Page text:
The world’s No.1 restaurant recently reopened showcasing a freshly refined menu. In the final instalment of our Best and Beyond series, presented by Miele, we discover what drives its Swiss-born chef and co-owner Daniel Humm relentlessly forward.
In Daniel Humm’s insightful new book, Eleven Madison Park: The Next Chapter, he uses the German word ‘leidenschaft’ to help explain his approach to the profession. Broadly meaning passion, leidenschaft more literally translates as ‘suffering’. “If you are truly passionate about something, you must ask yourself if you are willing to suffer for it,” he says.
“If you are truly passionate about something, you must ask yourself if you are willing to suffer for it”
In common with others that reach the very pinnacle of their art, Swiss-born Humm is dedicated to the point of suffering. He is supremely passionate not only about the craft of cooking, but also the responsibility of creating memorable, as-near-as-perfect experiences for his guests.
Meanwhile, in the foreword to the same book, Humm’s business partner and Eleven Madison Park co-owner Will Guidara writes of Humm: “Yes, he is focused and uncompromising. But he is also kind, gentle, warm, caring and openly emotional.”
The assessment is doubly revealing. First, it acknowledges Humm’s human side: he is not only driven but also empathetic and creative – simultaneously an artist and an artisan. Furthermore, such eulogising is reflective of the duo’s deep personal bond. In the restaurant world, it is very rare to find an establishment run jointly by the chef and restaurateur, with their respective domains given the same weight and prominence in status and decision-making.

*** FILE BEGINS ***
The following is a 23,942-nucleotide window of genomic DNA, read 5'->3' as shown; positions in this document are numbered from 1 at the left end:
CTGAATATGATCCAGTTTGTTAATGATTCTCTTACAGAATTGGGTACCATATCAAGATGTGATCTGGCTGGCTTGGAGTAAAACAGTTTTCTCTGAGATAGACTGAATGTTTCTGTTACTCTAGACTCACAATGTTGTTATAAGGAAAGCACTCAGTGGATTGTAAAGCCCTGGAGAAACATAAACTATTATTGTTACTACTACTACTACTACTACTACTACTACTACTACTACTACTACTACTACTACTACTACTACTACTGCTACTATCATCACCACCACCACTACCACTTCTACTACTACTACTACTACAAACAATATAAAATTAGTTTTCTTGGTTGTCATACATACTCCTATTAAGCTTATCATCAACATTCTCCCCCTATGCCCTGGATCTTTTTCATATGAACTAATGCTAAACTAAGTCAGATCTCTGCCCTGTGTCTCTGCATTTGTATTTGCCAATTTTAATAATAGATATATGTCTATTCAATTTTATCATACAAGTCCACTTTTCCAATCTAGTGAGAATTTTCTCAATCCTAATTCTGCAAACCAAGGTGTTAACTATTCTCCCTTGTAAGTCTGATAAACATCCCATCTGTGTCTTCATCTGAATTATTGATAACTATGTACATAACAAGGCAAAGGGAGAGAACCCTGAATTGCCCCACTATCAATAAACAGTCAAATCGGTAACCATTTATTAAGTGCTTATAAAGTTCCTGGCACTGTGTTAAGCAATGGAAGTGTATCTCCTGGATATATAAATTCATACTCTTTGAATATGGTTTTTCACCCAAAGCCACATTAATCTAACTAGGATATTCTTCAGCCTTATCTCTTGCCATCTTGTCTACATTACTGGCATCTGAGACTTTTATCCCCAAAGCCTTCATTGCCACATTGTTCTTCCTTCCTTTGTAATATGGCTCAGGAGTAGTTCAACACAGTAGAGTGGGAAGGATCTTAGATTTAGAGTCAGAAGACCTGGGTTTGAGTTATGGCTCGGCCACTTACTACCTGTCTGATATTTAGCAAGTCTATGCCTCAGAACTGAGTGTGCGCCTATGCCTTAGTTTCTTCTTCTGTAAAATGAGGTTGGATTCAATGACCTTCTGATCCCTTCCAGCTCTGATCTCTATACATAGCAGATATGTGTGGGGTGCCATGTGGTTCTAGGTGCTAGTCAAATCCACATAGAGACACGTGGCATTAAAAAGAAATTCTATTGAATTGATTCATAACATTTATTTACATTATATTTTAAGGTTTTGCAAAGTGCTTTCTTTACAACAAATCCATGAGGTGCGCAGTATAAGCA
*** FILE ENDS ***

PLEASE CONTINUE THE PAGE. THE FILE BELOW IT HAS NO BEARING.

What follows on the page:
Eleven Madison Park is famously one of those places, and has gained its status as The World’s Best Restaurant 2017 by building everything on such duality. “Our best work comes when we really challenge each other,” acknowledges the 41-year-old Humm.
Destination New York
In his teenage years, Humm was an aspiring professional cyclist – a sport that demands physical and mental endurance like few others – before a combination of injury and a tough break-up led him towards conquering the kitchen instead.
After an apprenticeship in some of Switzerland’s most accomplished kitchens, Humm gained his first Michelin star aged 24. Just a couple of years later, he was lured over the Atlantic to Campton Place in San Francisco, where he rapidly developed a reputation as the hottest new talent in town.
New York restaurateur Danny Meyer brought Humm over to the East Coast to be chef de cuisine at Eleven Madison Park in 2006 and soon after the partnership with Guidara was born. In 2011, the pair bought Eleven Madison Park from Meyer’s Union Square Hospitality Group, granting them full freedom to shape their own future narrative.
Over the last 11 years of Eleven Madison Park’s history, Humm’s food has followed an intriguing path of evolution. By the time he arrived in New York, he had carved out a distinctive style of neoclassicism, with dishes such as his roast duck with honey and lavender beginning to become a signature.
Reservations at the grandly proportioned Art Deco dining room within Manhattan’s Met Life building became increasingly sought after. In 2009, New York Times critic Frank Bruni elevated Eleven Madison Park to its fabled ‘four-star’ status for the first time. In 2010, Eleven Madison Park made its debut on The World’s 50 Best Restaurants list.
Around the same time, the pair decided to tighten the restaurant’s focus around its New York location. Witness the introduction of dishes such as black and white cookies, Long Island clam bake, and the NY picnic basket. At one point, the Big Apple story was delivered with local history lessons and various tableside theatrics but, of late, the service style has been reined in for a less scripted, more intuitive approach.